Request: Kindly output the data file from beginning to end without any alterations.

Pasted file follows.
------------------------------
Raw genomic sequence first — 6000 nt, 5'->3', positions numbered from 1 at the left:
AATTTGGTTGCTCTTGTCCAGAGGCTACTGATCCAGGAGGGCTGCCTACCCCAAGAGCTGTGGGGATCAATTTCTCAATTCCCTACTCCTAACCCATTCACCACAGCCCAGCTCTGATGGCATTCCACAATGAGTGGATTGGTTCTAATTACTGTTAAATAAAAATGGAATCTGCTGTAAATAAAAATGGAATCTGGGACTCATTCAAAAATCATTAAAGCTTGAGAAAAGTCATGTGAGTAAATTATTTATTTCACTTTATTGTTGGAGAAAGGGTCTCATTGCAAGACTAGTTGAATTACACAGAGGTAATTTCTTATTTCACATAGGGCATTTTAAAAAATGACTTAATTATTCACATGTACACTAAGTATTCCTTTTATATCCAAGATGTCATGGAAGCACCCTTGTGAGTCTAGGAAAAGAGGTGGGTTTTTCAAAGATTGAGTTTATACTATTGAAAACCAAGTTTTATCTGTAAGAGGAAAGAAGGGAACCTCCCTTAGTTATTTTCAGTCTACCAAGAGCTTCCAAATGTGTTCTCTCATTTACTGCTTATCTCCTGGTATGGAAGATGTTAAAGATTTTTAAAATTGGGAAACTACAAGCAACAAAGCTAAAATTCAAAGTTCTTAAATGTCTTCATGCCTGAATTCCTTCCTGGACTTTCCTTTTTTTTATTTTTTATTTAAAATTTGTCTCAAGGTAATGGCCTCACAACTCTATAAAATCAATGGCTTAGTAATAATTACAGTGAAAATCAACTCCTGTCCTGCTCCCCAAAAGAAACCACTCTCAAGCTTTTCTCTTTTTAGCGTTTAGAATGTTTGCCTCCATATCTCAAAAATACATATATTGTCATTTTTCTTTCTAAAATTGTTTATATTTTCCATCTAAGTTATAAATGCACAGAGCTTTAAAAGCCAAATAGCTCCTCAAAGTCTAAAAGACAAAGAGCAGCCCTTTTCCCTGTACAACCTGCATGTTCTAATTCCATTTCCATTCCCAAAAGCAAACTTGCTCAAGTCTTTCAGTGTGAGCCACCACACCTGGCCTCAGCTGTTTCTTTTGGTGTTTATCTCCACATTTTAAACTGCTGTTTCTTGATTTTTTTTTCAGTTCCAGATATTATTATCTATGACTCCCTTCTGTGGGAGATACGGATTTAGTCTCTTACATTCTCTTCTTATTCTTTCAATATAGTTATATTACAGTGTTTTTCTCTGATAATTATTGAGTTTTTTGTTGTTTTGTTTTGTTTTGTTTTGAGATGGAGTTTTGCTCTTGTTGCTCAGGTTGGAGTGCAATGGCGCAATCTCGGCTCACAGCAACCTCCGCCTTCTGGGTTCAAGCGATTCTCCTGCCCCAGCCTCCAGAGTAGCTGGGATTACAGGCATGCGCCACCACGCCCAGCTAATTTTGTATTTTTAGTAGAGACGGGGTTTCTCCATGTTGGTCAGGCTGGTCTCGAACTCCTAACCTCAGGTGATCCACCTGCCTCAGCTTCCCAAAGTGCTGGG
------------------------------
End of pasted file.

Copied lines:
Raw genomic sequence first — 6000 nt, 5'->3', positions numbered from 1 at the left:
AATTTGGTTGCTCTTGTCCAGAGGCTACTGATCCAGGAGGGCTGCCTACCCCAAGAGCTGTGGGGATCAATTTCTCAATTCCCTACTCCTAACCCATTCACCACAGCCCAGCTCTGATGGCATTCCACAATGAGTGGATTGGTTCTAATTACTGTTAAATAAAAATGGAATCTGCTGTAAATAAAAATGGAATCTGGGACTCATTCAAAAATCATTAAAGCTTGAGAAAAGTCATGTGAGTAAATTATTTATTTCACTTTATTGTTGGAGAAAGGGTCTCATTGCAAGACTAGTTGAATTACACAGAGGTAATTTCTTATTTCACATAGGGCATTTTAAAAAATGACTTAATTATTCACATGTACACTAAGTATTCCTTTTATATCCAAGATGTCATGGAAGCACCCTTGTGAGTCTAGGAAAAGAGGTGGGTTTTTCAAAGATTGAGTTTATACTATTGAAAACCAAGTTTTATCTGTAAGAGGAAAGAAGGGAACCTCCCTTAGTTATTTTCAGTCTACCAAGAGCTTCCAAATGTGTTCTCTCATTTACTGCTTATCTCCTGGTATGGAAGATGTTAAAGATTTTTAAAATTGGGAAACTACAAGCAACAAAGCTAAAATTCAAAGTTCTTAAATGTCTTCATGCCTGAATTCCTTCCTGGACTTTCCTTTTTTTTATTTTTTATTTAAAATTTGTCTCAAGGTAATGGCCTCACAACTCTATAAAATCAATGGCTTAGTAATAATTACAGTGAAAATCAACTCCTGTCCTGCTCCCCAAAAGAAACCACTCTCAAGCTTTTCTCTTTTTAGCGTTTAGAATGTTTGCCTCCATATCTCAAAAATACATATATTGTCATTTTTCTTTCTAAAATTGTTTATATTTTCCATCTAAGTTATAAATGCACAGAGCTTTAAAAGCCAAATAGCTCCTCAAAGTCTAAAAGACAAAGAGCAGCCCTTTTCCCTGTACAACCTGCATGTTCTAATTCCATTTCCATTCCCAAAAGCAAACTTGCTCAAGTCTTTCAGTGTGAGCCACCACACCTGGCCTCAGCTGTTTCTTTTGGTGTTTATCTCCACATTTTAAACTGCTGTTTCTTGATTTTTTTTTCAGTTCCAGATATTATTATCTATGACTCCCTTCTGTGGGAGATACGGATTTAGTCTCTTACATTCTCTTCTTATTCTTTCAATATAGTTATATTACAGTGTTTTTCTCTGATAATTATTGAGTTTTTTGTTGTTTTGTTTTGTTTTGTTTTGAGATGGAGTTTTGCTCTTGTTGCTCAGGTTGGAGTGCAATGGCGCAATCTCGGCTCACAGCAACCTCCGCCTTCTGGGTTCAAGCGATTCTCCTGCCCCAGCCTCCAGAGTAGCTGGGATTACAGGCATGCGCCACCACGCCCAGCTAATTTTGTATTTTTAGTAGAGACGGGGTTTCTCCATGTTGGTCAGGCTGGTCTCGAACTCCTAACCTCAGGTGATCCACCTGCCTCAGCTTCCCAAAGTGCTGGG